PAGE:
Open Access Study protocol

A study protocol of a randomised controlled trial incorporating a health economic analysis to investigate if additional allied health services for rehabilitation reduce length of stay without compromising patient outcomes

Nicholas F Taylor12*, Natasha K Brusco12, Jennifer J Watts3, Nora Shields2, Casey Peiris12, Natalie Sullivan4, Genevieve Kennedy1, Cheng Kwong Teo1, Allison Farley1, Kylee Lockwood1 and Camilla Radia-George1

Author Affiliations

1 Eastern Health, 5 Arnold Street, Box Hill, Victoria, 3128. Australia

2 School of Physiotherapy and Musculoskeletal Research Centre, La Trobe University, Victoria, 3086. Australia

3 Centre for Health Economics, Monash University, Clayton, Victoria, 3800. Australia

4 Cabrini Health, 183 Wattletree Road, Malvern, Victoria, 3144. Australia

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BMC Health Services Research 2010, 10:308  doi:10.1186/1472-6963-10-308

Published: 12 November 2010

Abstract

Background

Reducing patient length of stay is a high priority for health service providers. Preliminary information suggests additional Saturday rehabilitation services could reduce the time a patient stays in hospital by three days. This large trial will examine if providing additional physiotherapy and occupational therapy services on a Saturday reduces health care costs, and improves the health of hospital inpatients receiving rehabilitation compared to the usual Monday to Friday service. We will also investigate the cost effectiveness and patient outcomes of such a service.

Methods/Design

A randomised controlled trial will evaluate the effect of providing additional physiotherapy and occupational therapy for rehabilitation. Seven hundred and twelve patients receiving inpatient rehabilitation at two metropolitan sites will be randomly allocated to the intervention group or control group. The control group will receive usual care physiotherapy and occupational therapy from Monday to Friday while the intervention group will receive the same amount of rehabilitation as the control group Monday to Friday plus a full physiotherapy and occupational therapy service on Saturday. The primary outcomes will be patient length of stay, quality of life (EuroQol questionnaire), the Functional Independence Measure (FIM), and health utilization and cost data. Secondary outcomes will assess clinical outcomes relevant to the goals of therapy: the 10 metre walk test, the timed up and go test, the Personal Care Participation Assessment and Resource Tool (PC PART), and the modified motor assessment scale. Blinded assessors will assess outcomes at admission and discharge, and follow up data on quality of life, function and health care costs will be collected at 6 and 12 months after discharge. Between group differences will be analysed with analysis of covariance using baseline measures as the covariate. A health economic analysis will be carried out alongside the randomised controlled trial.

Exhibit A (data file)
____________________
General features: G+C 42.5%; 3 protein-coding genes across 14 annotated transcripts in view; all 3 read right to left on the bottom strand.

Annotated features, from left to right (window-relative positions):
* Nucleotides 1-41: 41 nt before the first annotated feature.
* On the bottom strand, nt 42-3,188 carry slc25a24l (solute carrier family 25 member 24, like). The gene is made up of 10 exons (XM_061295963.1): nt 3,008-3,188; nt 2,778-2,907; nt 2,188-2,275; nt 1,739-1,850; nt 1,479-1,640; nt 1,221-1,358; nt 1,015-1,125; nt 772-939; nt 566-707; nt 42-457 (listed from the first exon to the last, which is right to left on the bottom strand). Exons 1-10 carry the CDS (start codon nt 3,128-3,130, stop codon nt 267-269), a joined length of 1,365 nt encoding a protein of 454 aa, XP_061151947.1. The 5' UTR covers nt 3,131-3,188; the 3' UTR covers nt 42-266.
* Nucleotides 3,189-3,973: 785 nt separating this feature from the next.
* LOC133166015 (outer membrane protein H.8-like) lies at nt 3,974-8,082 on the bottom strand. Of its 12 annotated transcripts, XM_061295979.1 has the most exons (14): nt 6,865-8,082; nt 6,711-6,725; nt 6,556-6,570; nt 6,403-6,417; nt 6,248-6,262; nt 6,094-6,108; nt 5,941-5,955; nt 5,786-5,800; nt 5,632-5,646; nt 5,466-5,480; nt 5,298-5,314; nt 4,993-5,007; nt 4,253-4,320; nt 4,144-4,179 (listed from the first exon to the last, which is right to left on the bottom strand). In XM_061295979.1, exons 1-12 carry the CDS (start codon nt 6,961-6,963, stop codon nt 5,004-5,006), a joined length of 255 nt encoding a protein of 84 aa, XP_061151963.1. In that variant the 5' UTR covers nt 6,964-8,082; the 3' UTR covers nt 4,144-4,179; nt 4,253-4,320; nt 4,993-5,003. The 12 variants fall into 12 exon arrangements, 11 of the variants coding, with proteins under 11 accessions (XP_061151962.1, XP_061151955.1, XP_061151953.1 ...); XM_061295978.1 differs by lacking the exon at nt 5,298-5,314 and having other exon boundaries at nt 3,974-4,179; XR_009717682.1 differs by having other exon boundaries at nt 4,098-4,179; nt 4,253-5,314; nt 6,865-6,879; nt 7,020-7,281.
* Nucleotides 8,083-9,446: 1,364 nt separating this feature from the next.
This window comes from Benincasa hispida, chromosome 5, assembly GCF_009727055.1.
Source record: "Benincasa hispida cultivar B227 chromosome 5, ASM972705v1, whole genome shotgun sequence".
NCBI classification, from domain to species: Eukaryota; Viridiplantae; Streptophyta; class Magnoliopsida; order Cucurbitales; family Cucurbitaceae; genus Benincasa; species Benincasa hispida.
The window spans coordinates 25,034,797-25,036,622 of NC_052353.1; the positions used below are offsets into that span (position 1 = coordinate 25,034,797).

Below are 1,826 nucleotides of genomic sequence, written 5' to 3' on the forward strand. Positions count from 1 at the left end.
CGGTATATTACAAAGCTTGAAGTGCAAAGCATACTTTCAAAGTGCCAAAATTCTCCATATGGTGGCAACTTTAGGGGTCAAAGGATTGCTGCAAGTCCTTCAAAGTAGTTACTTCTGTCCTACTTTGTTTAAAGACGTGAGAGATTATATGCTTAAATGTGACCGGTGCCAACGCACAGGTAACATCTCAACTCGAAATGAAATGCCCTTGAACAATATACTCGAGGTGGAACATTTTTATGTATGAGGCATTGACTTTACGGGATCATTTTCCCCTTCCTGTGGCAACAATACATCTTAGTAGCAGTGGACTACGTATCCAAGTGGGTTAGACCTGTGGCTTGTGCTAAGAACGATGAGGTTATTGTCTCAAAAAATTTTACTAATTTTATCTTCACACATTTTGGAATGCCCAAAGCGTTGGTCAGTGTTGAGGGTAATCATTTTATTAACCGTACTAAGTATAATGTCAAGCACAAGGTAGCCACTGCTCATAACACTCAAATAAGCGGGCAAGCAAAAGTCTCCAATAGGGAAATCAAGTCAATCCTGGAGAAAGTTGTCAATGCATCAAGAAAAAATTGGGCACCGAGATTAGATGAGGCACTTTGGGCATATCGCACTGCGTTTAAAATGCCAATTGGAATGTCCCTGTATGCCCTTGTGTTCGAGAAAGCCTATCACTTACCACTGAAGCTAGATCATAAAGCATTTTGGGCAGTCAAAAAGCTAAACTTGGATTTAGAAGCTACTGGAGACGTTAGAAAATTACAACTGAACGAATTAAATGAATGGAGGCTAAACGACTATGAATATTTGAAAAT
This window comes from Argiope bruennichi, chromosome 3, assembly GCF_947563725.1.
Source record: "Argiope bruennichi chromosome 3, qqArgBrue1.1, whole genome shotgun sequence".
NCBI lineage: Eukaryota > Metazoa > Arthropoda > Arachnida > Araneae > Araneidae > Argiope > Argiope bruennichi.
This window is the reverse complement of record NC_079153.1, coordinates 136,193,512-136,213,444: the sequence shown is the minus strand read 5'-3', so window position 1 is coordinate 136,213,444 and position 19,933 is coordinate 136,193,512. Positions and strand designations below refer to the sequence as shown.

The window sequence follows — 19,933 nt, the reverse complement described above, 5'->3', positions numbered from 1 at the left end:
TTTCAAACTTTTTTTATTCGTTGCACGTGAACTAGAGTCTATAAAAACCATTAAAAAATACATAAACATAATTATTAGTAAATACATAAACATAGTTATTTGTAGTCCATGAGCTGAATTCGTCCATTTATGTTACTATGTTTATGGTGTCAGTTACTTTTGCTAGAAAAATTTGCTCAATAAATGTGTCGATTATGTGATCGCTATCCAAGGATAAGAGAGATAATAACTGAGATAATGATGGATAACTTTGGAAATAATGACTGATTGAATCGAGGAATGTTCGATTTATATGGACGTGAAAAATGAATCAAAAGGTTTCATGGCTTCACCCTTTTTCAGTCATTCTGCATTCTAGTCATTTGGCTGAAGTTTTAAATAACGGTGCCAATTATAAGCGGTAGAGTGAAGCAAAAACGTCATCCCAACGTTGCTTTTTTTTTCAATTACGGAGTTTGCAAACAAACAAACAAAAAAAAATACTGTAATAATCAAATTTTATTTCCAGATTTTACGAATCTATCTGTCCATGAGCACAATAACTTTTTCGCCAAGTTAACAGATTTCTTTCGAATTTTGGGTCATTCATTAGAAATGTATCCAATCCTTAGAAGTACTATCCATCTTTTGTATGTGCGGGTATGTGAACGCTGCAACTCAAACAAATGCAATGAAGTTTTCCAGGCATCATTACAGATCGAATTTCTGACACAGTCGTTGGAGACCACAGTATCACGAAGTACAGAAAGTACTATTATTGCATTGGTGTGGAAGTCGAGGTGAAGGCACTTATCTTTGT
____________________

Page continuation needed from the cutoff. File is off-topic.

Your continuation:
Discussion

This paper outlines the study protocol for the first fully powered randomised controlled trial incorporating a health economic analysis to establish if additional Saturday allied health services for rehabilitation inpatients reduces length of stay without compromising discharge outcomes. If successful, this trial will have substantial health benefits for the patients and for organizations delivering rehabilitation services.

Clinical trial registration number

Australian and New Zealand Clinical Trials Registry ACTRN12609000973213